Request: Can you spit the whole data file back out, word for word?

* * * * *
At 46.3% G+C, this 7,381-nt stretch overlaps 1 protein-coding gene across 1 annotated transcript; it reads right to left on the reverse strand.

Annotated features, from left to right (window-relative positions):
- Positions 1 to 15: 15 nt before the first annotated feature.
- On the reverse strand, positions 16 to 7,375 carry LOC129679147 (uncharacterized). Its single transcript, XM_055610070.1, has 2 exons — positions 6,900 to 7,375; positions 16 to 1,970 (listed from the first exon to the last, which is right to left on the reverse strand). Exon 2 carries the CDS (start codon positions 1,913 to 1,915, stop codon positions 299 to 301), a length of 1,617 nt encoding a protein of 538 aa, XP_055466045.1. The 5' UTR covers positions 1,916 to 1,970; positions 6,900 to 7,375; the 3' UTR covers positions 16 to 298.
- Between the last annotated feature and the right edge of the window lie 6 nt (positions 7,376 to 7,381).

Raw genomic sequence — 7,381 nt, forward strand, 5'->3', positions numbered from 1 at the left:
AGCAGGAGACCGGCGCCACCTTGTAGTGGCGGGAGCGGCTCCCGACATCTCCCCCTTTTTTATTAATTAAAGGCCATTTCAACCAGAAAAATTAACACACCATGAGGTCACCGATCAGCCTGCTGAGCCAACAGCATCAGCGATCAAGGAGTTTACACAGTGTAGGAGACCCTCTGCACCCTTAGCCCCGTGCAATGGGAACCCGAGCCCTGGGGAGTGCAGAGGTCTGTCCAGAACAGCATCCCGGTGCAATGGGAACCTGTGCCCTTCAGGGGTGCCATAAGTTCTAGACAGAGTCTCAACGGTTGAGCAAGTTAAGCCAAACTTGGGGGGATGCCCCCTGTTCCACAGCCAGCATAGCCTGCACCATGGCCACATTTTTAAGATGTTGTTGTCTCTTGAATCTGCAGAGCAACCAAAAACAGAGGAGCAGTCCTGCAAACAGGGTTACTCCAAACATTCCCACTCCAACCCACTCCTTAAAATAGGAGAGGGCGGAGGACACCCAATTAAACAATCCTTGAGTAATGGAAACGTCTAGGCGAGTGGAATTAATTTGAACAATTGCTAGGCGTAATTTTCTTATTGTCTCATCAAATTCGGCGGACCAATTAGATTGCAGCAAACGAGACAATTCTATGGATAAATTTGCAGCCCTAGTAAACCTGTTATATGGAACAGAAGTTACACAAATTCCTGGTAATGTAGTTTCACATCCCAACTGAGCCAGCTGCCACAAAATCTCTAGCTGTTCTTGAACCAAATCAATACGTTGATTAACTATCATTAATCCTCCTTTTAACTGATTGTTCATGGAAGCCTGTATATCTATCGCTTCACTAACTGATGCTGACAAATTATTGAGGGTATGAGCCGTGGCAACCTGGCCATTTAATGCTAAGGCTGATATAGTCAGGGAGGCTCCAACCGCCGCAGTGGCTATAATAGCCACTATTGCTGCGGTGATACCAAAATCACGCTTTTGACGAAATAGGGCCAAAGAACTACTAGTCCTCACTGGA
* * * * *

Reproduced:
At 46.3% G+C, this 7,381-nt stretch overlaps 1 protein-coding gene across 1 annotated transcript; it reads right to left on the reverse strand.

Annotated features, from left to right (window-relative positions):
- Positions 1 to 15: 15 nt before the first annotated feature.
- On the reverse strand, positions 16 to 7,375 carry LOC129679147 (uncharacterized). Its single transcript, XM_055610070.1, has 2 exons — positions 6,900 to 7,375; positions 16 to 1,970 (listed from the first exon to the last, which is right to left on the reverse strand). Exon 2 carries the CDS (start codon positions 1,913 to 1,915, stop codon positions 299 to 301), a length of 1,617 nt encoding a protein of 538 aa, XP_055466045.1. The 5' UTR covers positions 1,916 to 1,970; positions 6,900 to 7,375; the 3' UTR covers positions 16 to 298.
- Between the last annotated feature and the right edge of the window lie 6 nt (positions 7,376 to 7,381).

Raw genomic sequence — 7,381 nt, forward strand, 5'->3', positions numbered from 1 at the left:
AGCAGGAGACCGGCGCCACCTTGTAGTGGCGGGAGCGGCTCCCGACATCTCCCCCTTTTTTATTAATTAAAGGCCATTTCAACCAGAAAAATTAACACACCATGAGGTCACCGATCAGCCTGCTGAGCCAACAGCATCAGCGATCAAGGAGTTTACACAGTGTAGGAGACCCTCTGCACCCTTAGCCCCGTGCAATGGGAACCCGAGCCCTGGGGAGTGCAGAGGTCTGTCCAGAACAGCATCCCGGTGCAATGGGAACCTGTGCCCTTCAGGGGTGCCATAAGTTCTAGACAGAGTCTCAACGGTTGAGCAAGTTAAGCCAAACTTGGGGGGATGCCCCCTGTTCCACAGCCAGCATAGCCTGCACCATGGCCACATTTTTAAGATGTTGTTGTCTCTTGAATCTGCAGAGCAACCAAAAACAGAGGAGCAGTCCTGCAAACAGGGTTACTCCAAACATTCCCACTCCAACCCACTCCTTAAAATAGGAGAGGGCGGAGGACACCCAATTAAACAATCCTTGAGTAATGGAAACGTCTAGGCGAGTGGAATTAATTTGAACAATTGCTAGGCGTAATTTTCTTATTGTCTCATCAAATTCGGCGGACCAATTAGATTGCAGCAAACGAGACAATTCTATGGATAAATTTGCAGCCCTAGTAAACCTGTTATATGGAACAGAAGTTACACAAATTCCTGGTAATGTAGTTTCACATCCCAACTGAGCCAGCTGCCACAAAATCTCTAGCTGTTCTTGAACCAAATCAATACGTTGATTAACTATCATTAATCCTCCTTTTAACTGATTGTTCATGGAAGCCTGTATATCTATCGCTTCACTAACTGATGCTGACAAATTATTGAGGGTATGAGCCGTGGCAACCTGGCCATTTAATGCTAAGGCTGATATAGTCAGGGAGGCTCCAACCGCCGCAGTGGCTATAATAGCCACTATTGCTGCGGTGATACCAAAATCACGCTTTTGACGAAATAGGGCCAAAGAACTACTAGTCCTCACTGGA